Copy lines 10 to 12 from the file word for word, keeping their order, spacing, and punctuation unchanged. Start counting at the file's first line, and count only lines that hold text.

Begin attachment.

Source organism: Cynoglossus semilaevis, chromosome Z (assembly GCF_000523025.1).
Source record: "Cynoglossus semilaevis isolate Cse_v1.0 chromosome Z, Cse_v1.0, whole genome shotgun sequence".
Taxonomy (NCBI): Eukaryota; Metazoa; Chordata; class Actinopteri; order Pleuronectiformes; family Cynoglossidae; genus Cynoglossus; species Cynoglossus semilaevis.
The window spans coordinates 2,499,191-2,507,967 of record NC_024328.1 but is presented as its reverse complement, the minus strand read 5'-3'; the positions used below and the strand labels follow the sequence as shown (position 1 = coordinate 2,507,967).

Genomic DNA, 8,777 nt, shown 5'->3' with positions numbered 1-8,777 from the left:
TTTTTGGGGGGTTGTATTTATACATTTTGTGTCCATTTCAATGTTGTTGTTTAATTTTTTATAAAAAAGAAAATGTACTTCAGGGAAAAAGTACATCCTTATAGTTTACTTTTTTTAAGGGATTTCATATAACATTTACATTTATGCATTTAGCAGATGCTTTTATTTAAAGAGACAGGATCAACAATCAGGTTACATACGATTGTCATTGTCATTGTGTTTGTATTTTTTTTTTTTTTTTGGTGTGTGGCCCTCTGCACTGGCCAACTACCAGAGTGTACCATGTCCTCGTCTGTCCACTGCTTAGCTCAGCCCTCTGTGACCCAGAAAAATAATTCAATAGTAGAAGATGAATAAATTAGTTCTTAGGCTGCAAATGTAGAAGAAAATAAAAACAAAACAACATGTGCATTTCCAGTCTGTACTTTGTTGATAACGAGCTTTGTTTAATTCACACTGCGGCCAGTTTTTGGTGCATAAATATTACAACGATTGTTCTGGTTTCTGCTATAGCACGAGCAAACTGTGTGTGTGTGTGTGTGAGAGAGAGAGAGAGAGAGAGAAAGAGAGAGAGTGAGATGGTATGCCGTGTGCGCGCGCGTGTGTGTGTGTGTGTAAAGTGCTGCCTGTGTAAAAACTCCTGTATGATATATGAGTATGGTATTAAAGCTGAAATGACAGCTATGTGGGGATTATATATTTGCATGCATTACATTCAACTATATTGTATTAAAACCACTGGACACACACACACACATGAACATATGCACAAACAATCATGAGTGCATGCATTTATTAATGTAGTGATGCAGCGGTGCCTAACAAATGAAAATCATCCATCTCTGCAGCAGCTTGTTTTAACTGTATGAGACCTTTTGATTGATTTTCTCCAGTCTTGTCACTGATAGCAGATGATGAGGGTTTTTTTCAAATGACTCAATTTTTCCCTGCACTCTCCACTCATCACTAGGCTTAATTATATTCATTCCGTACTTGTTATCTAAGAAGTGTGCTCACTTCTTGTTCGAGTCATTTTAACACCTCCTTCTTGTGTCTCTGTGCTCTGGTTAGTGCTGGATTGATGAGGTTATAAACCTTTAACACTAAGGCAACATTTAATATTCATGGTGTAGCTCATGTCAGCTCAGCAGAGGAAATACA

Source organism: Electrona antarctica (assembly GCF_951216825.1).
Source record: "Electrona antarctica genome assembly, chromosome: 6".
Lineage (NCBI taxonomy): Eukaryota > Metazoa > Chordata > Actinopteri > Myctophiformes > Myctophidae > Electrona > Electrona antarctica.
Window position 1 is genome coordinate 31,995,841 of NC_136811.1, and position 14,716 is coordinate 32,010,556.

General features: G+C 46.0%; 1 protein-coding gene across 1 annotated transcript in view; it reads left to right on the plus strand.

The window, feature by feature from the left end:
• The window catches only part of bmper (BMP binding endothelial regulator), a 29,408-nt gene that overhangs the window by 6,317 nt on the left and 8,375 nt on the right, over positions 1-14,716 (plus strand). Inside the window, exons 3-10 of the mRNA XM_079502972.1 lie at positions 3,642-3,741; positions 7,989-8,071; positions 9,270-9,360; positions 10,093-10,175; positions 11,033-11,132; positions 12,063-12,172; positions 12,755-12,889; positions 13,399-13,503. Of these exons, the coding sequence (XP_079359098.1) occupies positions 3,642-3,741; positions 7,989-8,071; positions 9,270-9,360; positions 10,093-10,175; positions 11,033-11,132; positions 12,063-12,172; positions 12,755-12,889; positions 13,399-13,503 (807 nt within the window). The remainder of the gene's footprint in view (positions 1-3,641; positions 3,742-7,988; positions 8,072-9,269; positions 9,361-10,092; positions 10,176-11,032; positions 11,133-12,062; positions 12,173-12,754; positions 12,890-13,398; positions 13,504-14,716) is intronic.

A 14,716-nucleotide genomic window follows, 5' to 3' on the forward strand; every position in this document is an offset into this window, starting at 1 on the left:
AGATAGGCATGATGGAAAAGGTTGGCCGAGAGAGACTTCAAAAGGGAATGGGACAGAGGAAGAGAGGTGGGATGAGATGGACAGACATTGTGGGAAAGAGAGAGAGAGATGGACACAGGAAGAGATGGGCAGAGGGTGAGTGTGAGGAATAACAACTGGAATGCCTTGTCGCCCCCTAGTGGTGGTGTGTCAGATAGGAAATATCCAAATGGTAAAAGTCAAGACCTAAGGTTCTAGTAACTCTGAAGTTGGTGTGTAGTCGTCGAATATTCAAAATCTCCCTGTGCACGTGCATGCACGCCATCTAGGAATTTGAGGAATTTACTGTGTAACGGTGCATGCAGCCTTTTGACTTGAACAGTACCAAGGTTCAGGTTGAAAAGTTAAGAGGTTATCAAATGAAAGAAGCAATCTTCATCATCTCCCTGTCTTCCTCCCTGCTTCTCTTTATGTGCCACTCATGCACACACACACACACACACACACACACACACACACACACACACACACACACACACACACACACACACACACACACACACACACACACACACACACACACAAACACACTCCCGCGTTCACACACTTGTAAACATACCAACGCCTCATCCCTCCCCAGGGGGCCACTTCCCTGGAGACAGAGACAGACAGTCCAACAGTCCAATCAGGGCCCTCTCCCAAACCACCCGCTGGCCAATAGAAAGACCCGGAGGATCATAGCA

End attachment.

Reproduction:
Window position 1 is genome coordinate 31,995,841 of NC_136811.1, and position 14,716 is coordinate 32,010,556.

General features: G+C 46.0%; 1 protein-coding gene across 1 annotated transcript in view; it reads left to right on the plus strand.

The window, feature by feature from the left end: